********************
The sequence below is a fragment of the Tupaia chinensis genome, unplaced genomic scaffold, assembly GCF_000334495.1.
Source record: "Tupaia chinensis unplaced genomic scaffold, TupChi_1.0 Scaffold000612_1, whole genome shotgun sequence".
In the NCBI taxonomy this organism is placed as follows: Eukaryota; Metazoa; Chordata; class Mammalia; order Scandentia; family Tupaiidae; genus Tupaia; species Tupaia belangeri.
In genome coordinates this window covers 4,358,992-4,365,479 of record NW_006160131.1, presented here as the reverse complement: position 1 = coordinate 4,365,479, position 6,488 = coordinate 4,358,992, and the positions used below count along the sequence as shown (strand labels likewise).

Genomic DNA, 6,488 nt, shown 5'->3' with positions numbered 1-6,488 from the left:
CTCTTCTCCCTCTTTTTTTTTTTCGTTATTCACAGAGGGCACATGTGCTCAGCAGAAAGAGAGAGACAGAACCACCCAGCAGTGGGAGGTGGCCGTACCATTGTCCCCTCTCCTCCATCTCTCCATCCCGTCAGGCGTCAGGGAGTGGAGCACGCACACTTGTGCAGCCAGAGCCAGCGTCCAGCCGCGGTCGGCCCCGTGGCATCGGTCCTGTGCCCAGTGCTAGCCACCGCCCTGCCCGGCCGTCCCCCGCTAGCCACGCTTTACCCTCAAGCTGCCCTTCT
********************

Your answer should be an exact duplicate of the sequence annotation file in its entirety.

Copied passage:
The sequence below is a fragment of the Tupaia chinensis genome, unplaced genomic scaffold, assembly GCF_000334495.1.
Source record: "Tupaia chinensis unplaced genomic scaffold, TupChi_1.0 Scaffold000612_1, whole genome shotgun sequence".
In the NCBI taxonomy this organism is placed as follows: Eukaryota; Metazoa; Chordata; class Mammalia; order Scandentia; family Tupaiidae; genus Tupaia; species Tupaia belangeri.
In genome coordinates this window covers 4,358,992-4,365,479 of record NW_006160131.1, presented here as the reverse complement: position 1 = coordinate 4,365,479, position 6,488 = coordinate 4,358,992, and the positions used below count along the sequence as shown (strand labels likewise).

Genomic DNA, 6,488 nt, shown 5'->3' with positions numbered 1-6,488 from the left:
CTCTTCTCCCTCTTTTTTTTTTTCGTTATTCACAGAGGGCACATGTGCTCAGCAGAAAGAGAGAGACAGAACCACCCAGCAGTGGGAGGTGGCCGTACCATTGTCCCCTCTCCTCCATCTCTCCATCCCGTCAGGCGTCAGGGAGTGGAGCACGCACACTTGTGCAGCCAGAGCCAGCGTCCAGCCGCGGTCGGCCCCGTGGCATCGGTCCTGTGCCCAGTGCTAGCCACCGCCCTGCCCGGCCGTCCCCCGCTAGCCACGCTTTACCCTCAAGCTGCCCTTCT